In the future, we hope to answer that question as well as what virus combinations are the most detrimental to grapevine growth and development and berry quality. Similar to grapevines infected with GRBV, grapevines (Vidal blanc and St. Vincent) infected with Grapevine Leafroll associated Virus-3 (GLRaV-3) do not display classic leafroll symptomology. Initially grapevines infected with GLRaV-3 were identified in the vineyard using ELISA. To further determine if the vines identified in the vineyard had GLRaV-3 graft indexing was performed. Graft indexing involves grafting a scion infected with GLRaV-3 onto a Vitis vinifera cultivar that is highly sensitive to leafroll disease. The GLRaV-3 will travel from the grafted scion to the rootstock and the developing shoots from the rootstock display Grapevine leafroll disease symptomology. This research was completed by Laszlo Kovacs et al. in 2001 at Missouri State University.
I bring this last example to your attention because this week I again had the opportunity to evaluate a couple of vineyard blocks for mealybugs. Mealybugs are the vector of GLRaV-3 as well as some other strains of grapevine leafroll. In each block evaluated, adult mealybugs as well as egg clutches were very prevalent (Figure 3 and 4). The management of leafroll disease is managing the insect vectors that spread the GLRaV-3. So take some time and strip some bark and start evaluating your vineyard blocks for mealybugs. Next month the eggs will hatch producing the second generation of mealybugs that are clearly visible with the naked eye.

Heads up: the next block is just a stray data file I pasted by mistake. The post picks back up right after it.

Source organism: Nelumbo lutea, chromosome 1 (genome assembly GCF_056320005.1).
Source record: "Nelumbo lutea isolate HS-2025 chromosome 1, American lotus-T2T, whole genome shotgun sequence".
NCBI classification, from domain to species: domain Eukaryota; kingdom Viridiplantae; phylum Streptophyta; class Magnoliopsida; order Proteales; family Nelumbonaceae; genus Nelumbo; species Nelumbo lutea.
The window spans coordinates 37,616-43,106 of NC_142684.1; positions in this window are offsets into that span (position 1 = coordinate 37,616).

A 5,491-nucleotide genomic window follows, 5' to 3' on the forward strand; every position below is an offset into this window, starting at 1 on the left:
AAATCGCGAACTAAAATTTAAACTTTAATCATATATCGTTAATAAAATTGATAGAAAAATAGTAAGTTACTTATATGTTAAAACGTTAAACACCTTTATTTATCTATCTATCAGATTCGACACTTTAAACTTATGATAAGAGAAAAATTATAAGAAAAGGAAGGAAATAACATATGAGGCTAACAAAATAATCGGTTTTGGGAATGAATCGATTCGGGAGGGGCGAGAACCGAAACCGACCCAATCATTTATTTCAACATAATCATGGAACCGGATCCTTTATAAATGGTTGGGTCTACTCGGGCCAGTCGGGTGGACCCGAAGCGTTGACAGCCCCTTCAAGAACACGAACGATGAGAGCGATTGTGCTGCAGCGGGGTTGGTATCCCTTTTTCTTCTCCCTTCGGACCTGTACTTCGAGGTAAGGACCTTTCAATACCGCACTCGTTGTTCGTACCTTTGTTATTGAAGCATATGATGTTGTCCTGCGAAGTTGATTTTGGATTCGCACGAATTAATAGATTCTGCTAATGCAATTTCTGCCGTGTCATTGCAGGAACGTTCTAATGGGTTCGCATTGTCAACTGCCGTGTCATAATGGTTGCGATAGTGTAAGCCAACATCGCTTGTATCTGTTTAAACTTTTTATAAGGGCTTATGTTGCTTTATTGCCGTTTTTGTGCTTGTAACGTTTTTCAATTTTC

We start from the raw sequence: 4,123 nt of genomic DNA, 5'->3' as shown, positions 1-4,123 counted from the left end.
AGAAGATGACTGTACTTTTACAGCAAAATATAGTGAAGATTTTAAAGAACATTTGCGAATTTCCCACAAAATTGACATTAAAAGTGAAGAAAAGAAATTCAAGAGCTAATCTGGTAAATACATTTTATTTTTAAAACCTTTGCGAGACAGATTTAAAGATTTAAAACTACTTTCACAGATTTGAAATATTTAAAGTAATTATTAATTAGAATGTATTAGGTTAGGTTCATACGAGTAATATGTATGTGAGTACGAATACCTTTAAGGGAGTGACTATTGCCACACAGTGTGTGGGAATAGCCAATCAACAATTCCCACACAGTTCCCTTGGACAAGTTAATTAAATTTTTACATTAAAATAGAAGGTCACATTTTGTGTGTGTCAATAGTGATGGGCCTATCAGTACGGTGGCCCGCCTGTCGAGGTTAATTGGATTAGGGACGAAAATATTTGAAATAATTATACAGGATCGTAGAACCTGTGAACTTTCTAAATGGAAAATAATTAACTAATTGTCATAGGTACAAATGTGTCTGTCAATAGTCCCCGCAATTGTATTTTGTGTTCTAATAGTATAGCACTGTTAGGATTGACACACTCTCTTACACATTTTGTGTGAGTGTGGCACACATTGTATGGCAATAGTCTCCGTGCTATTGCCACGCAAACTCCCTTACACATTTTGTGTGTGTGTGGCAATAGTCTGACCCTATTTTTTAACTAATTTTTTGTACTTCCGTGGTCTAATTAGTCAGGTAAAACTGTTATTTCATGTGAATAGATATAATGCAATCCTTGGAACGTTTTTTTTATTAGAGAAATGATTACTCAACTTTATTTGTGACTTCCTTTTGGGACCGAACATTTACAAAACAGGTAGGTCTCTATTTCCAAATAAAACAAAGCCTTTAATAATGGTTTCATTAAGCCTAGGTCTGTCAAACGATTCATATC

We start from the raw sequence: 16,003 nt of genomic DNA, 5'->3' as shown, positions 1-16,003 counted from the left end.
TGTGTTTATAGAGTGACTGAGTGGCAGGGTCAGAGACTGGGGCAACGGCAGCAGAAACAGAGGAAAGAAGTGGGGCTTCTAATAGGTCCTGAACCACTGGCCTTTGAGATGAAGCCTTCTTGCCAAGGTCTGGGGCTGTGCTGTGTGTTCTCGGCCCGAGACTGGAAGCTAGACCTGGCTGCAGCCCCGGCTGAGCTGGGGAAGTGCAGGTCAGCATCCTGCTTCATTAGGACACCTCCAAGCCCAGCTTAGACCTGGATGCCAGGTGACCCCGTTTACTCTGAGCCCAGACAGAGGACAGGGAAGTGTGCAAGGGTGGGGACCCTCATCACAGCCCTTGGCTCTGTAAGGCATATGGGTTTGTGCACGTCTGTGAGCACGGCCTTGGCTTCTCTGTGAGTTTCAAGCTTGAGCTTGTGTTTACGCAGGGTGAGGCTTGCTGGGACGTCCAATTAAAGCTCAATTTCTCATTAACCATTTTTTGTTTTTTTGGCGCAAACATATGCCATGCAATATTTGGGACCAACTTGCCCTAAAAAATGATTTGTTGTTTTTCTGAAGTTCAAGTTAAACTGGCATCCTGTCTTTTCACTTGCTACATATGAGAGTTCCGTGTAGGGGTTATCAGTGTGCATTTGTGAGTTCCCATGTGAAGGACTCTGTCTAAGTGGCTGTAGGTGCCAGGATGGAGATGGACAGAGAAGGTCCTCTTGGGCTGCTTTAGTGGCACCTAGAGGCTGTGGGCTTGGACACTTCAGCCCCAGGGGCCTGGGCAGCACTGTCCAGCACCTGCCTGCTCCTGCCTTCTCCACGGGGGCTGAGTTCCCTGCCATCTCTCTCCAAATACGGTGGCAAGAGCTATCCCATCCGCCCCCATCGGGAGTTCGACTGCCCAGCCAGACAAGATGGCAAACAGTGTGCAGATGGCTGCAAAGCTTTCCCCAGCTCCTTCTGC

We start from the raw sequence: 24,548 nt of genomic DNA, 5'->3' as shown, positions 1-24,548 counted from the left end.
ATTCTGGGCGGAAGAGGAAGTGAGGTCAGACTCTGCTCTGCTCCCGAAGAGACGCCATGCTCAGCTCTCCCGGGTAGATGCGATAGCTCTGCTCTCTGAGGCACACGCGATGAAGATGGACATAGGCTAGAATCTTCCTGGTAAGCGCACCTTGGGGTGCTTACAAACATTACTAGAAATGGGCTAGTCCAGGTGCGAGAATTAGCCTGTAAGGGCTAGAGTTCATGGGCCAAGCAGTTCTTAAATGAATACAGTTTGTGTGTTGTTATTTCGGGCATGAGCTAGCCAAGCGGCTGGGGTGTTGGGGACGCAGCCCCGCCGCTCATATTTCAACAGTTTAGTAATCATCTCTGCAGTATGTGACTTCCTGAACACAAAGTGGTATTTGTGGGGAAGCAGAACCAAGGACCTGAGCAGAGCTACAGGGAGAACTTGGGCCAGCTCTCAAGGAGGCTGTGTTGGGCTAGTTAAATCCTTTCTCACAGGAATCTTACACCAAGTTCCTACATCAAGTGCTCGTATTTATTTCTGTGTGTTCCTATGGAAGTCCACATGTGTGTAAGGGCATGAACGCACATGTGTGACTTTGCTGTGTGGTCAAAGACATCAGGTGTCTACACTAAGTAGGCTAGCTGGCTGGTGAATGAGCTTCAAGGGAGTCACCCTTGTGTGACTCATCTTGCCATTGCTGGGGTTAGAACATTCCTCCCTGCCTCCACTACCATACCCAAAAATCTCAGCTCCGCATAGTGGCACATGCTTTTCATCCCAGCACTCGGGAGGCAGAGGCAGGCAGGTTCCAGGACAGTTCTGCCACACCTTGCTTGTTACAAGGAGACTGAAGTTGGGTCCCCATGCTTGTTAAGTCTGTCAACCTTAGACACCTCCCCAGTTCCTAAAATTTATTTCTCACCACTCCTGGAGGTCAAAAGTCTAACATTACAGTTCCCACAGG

Japanese Beetles Update
Update for week of June 22, 2020
Pheromone trap captures of Japanese beetles were over 5,000 for southeast and southwest Missouri this week. In vineyards in central Missouri and East Central Missouri this week, I observed very few Japanese beetles and very little to no damage from Japanese beetles. Be alert as Japanese beetles are emerging.
Update for week of June 15, 2020
This week I observed no Japanese beetles in 6 different vineyard blocks I scouted in the New Haven and Hermann area on Thursday, June 18. Today, June 19, I observed Japanese beetles in Mexico, MO. With rain predicted the next few days, adults will have an easier time emerging from the soil. Scout every day if possible. Research has shown that Japanese beetles are not attracted to other Japanese beetles. In other words Japanese beetles do not have congregation pheromones. In grapes it has been shown that Japanese beetles are attracted to grapevines that have been fed on by Japanese beetles. The injured grapevines put out signals that attract more Japanese beetles. The initial influx of beetles is typically always on border rows and so scout border rows first, especially border rows along wooded areas and grassy strips.